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Learning, Sharing, and Teaching => Investor Alley => Topic started by: Tordo on May 26, 2014, 06:30:56 PM

Title: Is the stock market too expensive to get back in?
Post by: Tordo on May 26, 2014, 06:30:56 PM
Is it the right time to get into the stock market or it is too expensive? If decided to wait for a correction (~10% down), what would be an alternative investment option until then?

After a relocation package and a home sale + previous savings I reached 500k. Got into the Vanguard 500 fund a month or so ago but got scared due to the apparent high cost and pulled out. I know I should leave the money in but do not want to start my investing life at a S&P 500 peak (1900).

On a side note, I'm planning to reach FI in 6 years but no rush (for now).

Comments?
Thanks in advance!!!
Tordo

Title: Re: Is the stock market too expensive to get back in?
Post by: nereo on May 26, 2014, 06:37:50 PM
what you are talking about is "market timing".  If you've got a multi-year horizon and you want to invest go ahead and invest it.
The market could go down 10% (or more), or it could go up another 10%+ before dropping significantly.  no one knows for sure.
It's time that's your biggest asset.  If you keep waiting you are squandering your biggest asset.  Dollar-Cost-Average (DCA) if that makes you feel better, putting a set amount in every week for the next few months. 

EDIT:  If you're worried about investing "at a S&P 500 peak" consider this: about half of all years during the last century have seen a new SP500 peak.  Why?  Because the market goes up!  If history is any guide there will be another dozen+ years where there's a new peak set over the next two decades.
Title: Re: Is the stock market too expensive to get back in?
Post by: wtjbatman on May 26, 2014, 07:24:08 PM
You are probably ok to invest now. Over time, the market trends upwards. Who knows when the next correction will be. 6 months? A year? Several years?

If you insist on waiting for a market correction, don't let your money sit in a regular savings account. It will just lose value over time. At the very least, put your money into a CD. Preferably one with small penalties for withdrawing early, since you said you will invest once the market has a 10% correction.

In the end I would still advise you to just put the money into the market now. But it's your stash!
Title: Re: Is the stock market too expensive to get back in?
Post by: innerscorecard on May 26, 2014, 08:16:58 PM
Don't time the market. The hot money - especially individual investors who try to time the market -  always suffers. Anyways, the market is still in what Buffett recently called a "zone of reasonableness." It's not a bad time to invest, if your time horizon is long enough.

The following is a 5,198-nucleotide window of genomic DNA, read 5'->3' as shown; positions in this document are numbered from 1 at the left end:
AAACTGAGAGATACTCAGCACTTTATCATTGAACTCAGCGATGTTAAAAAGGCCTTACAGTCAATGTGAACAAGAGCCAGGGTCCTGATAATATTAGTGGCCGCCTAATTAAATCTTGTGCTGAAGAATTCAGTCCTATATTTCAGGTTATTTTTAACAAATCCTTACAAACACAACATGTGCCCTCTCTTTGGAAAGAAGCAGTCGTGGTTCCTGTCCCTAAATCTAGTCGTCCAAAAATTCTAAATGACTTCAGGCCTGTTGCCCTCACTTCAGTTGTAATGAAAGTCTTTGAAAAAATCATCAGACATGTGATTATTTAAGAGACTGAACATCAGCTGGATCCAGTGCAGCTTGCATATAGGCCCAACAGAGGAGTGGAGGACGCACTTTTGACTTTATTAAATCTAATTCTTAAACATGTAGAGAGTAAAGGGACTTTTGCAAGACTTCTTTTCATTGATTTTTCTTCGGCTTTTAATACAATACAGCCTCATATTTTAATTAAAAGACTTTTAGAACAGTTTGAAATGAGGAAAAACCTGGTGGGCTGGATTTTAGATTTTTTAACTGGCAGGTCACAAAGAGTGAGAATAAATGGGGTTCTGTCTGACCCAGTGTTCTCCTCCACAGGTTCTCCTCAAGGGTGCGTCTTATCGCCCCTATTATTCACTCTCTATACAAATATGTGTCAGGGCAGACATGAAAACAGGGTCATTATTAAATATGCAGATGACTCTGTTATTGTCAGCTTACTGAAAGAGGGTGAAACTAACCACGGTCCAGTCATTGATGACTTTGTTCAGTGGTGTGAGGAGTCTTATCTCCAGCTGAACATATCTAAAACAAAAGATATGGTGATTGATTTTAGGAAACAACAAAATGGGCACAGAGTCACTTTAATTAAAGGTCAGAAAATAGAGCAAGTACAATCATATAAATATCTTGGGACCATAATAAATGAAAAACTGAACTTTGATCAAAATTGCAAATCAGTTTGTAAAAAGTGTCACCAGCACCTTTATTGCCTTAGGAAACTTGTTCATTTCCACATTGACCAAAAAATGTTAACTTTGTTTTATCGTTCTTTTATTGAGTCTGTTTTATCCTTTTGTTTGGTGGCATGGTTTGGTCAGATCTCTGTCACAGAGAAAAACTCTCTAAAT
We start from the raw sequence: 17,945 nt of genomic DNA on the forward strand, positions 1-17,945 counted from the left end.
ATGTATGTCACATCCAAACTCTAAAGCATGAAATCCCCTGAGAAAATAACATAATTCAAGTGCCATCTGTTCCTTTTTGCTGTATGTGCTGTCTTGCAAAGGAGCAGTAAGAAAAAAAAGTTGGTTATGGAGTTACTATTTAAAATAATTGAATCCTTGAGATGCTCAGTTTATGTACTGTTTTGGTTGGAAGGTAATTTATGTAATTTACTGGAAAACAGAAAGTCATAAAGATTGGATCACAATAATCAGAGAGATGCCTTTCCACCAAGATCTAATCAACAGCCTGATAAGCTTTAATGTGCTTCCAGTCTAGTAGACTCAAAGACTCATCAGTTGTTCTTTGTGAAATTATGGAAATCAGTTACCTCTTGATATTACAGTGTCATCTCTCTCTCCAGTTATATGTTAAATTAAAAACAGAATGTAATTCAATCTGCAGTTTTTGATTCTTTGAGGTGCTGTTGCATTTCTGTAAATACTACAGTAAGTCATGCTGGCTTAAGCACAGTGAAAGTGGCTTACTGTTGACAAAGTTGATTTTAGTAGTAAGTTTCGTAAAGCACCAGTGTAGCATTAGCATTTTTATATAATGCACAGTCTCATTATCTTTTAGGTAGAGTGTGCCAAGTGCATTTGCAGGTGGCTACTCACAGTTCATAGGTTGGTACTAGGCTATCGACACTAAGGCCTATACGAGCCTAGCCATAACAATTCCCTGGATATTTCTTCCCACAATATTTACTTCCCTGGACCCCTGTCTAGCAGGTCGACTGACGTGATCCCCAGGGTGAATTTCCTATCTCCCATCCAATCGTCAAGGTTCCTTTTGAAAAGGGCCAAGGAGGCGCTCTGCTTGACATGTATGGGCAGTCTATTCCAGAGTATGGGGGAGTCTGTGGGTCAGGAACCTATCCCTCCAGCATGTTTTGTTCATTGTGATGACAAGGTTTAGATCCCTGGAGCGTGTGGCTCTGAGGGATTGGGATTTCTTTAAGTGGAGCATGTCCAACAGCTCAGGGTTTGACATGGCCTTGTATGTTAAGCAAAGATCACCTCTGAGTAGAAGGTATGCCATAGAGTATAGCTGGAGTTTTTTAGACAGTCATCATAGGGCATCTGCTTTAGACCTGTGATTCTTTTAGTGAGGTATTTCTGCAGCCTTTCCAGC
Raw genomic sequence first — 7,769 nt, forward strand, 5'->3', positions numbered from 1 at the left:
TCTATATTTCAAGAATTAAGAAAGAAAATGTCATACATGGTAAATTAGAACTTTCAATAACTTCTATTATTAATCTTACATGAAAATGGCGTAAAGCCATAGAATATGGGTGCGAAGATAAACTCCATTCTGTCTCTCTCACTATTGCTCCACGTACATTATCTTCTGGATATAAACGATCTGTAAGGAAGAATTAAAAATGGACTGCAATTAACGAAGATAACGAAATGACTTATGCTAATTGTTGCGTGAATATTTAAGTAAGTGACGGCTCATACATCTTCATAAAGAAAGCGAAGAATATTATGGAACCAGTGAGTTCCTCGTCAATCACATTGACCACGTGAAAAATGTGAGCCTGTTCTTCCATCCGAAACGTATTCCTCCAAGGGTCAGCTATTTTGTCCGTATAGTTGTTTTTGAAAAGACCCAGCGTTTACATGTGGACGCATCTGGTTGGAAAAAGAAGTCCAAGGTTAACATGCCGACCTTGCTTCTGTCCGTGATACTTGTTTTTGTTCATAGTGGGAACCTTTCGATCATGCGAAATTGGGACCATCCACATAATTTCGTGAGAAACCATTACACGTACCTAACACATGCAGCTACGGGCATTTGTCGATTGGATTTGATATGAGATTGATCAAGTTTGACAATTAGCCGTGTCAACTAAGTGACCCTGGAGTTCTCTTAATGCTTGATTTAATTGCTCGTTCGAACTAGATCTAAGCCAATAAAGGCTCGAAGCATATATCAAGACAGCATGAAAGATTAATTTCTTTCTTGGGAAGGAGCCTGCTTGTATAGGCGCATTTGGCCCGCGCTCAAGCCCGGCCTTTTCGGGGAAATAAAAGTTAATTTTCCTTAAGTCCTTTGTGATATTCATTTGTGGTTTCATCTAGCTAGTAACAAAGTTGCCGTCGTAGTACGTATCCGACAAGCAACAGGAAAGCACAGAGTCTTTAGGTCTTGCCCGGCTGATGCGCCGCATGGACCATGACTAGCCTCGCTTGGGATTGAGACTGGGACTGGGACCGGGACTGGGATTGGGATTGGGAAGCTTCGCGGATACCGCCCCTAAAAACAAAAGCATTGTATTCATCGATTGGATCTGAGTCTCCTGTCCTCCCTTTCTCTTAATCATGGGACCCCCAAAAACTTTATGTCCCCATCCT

Title: Re: Is the stock market too expensive to get back in?
Post by: SDREMNGR on May 26, 2014, 10:04:09 PM
Yes it is overpriced.  But so is pretty much everything right now.  So unless you have a better plan, diversify in the stock, bond, gold, real estate, or whatever you think is a balanced portfolio.  Unfortunately,  so many asset classes are highly correlated so it is very tempting to time markets.  In fact I'm still waiting for signals to bail.  I'm twitchy as well but these are the times to hold on until your signals tell you to bail.  So far the economic growth has bailed out the high valuations and it may continue to but at the first real sign of a slowdown, I believe the stock market will come down 30%+.  Maybe it may happen despite all the cheap money from Fed and ECB.  In the end, who knows.  But it's your money and you should educate yourself on it and do what you want.  Better to sleep well at nights.
Title: Re: Is the stock market too expensive to get back in?
Post by: Ottawa on May 27, 2014, 05:32:02 AM
Is the stock market too expensive to get back in?

Yes!!  If I were you I wouldn't invest in the market - better to just keep working.

;-)
Title: Re: Is the stock market too expensive to get back in?
Post by: hybrid on May 27, 2014, 05:58:44 AM
Don't time the market. The hot money - especially individual investors who try to time the market -  always suffers. Anyways, the market is still in what Buffett recently called a "zone of reasonableness." It's not a bad time to invest, if your time horizon is long enough.

There are still plenty of quality stocks where the P/E is lower than 18 and pay a good dividend. You should be able to get into a blue chip fund that focuses more on current value and pays good dividends (Ford, Hawaii Electric) than one that is based on a very bright future value (Amazon, Facebook).

Note that while everyone above is right about stocks recovering it should be noted that the Nasdaq Composite is STILL 20% off it's 90s tech boom high. Cisco ($24.52) was at 80 at one time after all. If you are going to get back in, there are more conservative ways to do it. Not all stocks are in a bubble, though some surely are,
Title: Re: Is the stock market too expensive to get back in?
Post by: nereo on May 27, 2014, 07:53:56 AM
veryone above is right about stocks recovering it should be noted that the Nasdaq Composite is STILL 20% off it's 90s tech boom high. Cisco ($24.52) was at 80 at one time after all. If you are going to get back in, there are more conservative ways to do it. Not all stocks are in a bubble, though some surely are,